HearPlanet adds map to audio tour guide iPhone app
HearPlanet offers premium version of its iPhone app that adds interactive map and human voices to the "talking tour guide" program.
As I made my way around Vancouver, B.C., last week on a business trip and admired the futuristic high-rises and sweeping vistas of ocean and mountains I felt curious--and lost. I wanted to know what the buildings and landmarks were and why they were so striking.
My questions could easily have been answered with the HearPlanet Premium iPhone app. The new version of the "talking tour guide" mobile program, released publicly on Thursday, includes an integrated, interactive map and human voices, in addition to the computer-generated audio.
The HearPlanet Premium app, available for download from the App Store for $5.99, provides text and spoken descriptions for nearly 250,000 points of interest in locations around the world. A free version also is available.
The interface is fairly intuitive, allowing you to type in options to search on "what" and "where." The default is set to the location of the phone and offers a list of items in the vicinity, with thumbnail images and locations on a map.
You can click on the map view to see the items displayed as pushpins and use a pinch-together or pull-apart technique to zoom in and pan out, as well as move the map around with your finger. It's easy to navigate through various content items by toggling between them either in the list view or on the map.
In addition to the computerized audio, HearPlanet has created its own audio descriptions with human readers and has partners that provide additional content. The readings provided by San Francisco Sightseeing Tours, for instance, really lend that feel of hearing it from a tour guide. You can also click a link to visit the content partner's Web site or even to book a reservation on a real-world tour.
You have the ability to read or listen to the descriptions while simultaneously using the map. HearPlanet also allows you to save on power by shutting off the screen with the power button while still playing the audio.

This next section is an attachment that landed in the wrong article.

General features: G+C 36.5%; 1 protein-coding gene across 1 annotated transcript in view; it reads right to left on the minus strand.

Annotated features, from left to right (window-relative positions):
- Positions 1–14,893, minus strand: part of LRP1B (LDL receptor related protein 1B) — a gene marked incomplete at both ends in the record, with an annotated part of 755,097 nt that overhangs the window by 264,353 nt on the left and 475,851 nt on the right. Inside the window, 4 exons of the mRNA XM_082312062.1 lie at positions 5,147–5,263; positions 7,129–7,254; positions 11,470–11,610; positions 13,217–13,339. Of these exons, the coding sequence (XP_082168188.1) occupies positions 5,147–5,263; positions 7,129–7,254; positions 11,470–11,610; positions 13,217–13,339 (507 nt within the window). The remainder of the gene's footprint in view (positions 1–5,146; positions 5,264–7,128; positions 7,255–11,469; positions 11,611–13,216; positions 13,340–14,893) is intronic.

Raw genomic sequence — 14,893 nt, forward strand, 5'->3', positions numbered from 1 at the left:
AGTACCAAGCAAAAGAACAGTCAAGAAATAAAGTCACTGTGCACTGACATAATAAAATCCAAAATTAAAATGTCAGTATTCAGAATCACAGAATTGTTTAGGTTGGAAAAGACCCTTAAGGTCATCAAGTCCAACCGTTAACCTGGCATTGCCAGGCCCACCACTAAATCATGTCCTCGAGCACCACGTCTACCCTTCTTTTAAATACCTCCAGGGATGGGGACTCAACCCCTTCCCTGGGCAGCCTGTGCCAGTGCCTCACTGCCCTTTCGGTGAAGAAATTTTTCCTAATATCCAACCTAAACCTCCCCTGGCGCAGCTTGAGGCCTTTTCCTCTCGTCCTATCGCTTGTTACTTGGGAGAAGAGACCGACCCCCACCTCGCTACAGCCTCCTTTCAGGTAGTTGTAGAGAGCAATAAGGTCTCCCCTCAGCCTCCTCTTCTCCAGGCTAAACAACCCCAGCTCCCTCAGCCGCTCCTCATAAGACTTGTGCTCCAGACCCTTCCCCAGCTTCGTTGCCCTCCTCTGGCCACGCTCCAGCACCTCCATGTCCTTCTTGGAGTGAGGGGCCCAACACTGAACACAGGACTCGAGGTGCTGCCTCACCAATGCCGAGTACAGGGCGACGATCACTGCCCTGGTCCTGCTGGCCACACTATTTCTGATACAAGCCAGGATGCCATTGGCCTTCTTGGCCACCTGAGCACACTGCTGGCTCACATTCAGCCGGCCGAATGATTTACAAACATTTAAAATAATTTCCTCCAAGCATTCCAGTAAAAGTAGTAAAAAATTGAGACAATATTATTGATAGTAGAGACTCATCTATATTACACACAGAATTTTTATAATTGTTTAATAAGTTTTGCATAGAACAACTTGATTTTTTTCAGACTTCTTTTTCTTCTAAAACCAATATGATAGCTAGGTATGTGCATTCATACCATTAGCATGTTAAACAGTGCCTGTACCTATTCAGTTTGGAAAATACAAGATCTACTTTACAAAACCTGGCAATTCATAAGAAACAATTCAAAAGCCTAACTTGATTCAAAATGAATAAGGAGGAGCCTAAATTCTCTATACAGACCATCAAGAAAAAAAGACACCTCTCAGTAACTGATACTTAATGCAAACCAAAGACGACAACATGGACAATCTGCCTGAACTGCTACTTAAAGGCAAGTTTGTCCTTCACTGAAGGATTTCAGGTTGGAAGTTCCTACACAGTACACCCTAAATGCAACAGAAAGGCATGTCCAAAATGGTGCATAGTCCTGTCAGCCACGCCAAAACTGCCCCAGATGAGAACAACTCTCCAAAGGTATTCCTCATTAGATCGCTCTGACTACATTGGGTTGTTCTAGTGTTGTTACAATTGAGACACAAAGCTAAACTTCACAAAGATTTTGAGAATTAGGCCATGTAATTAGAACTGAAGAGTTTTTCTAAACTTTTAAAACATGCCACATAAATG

I found the descriptions very informative, detailed, and comprehensive. For instance, I learned that Grouse Mountain, where I went while I was in Vancouver, is a small but well-known ski area overlooking Vancouver to the north. I only needed to type in "Grouse Mountain" when I did my search, and picked the Vancouver mountain (as opposed to the Grouse Mountain located in California).
The map took a little while to display for Grouse Mountain, but was quick when I searched for "Vancouver." That listing offered a variety of options for descriptions. I chose to listen to the information under "architecture and cityscape" and learned that the skyscrapers are positioned in such a way as to preserve mountain views for other buildings because of city guidelines that require that.
I did another test for points of interest in my location in downtown San Francisco south of Market and learned that the monstrosity of a high-rise that arose to obscure my view of the Transamerica Pyramid Building while I was on vacation in August 2007 was expected to take 22 months to complete. Unfortunately, that fact is correct--looking out my window I can vouch that it is done.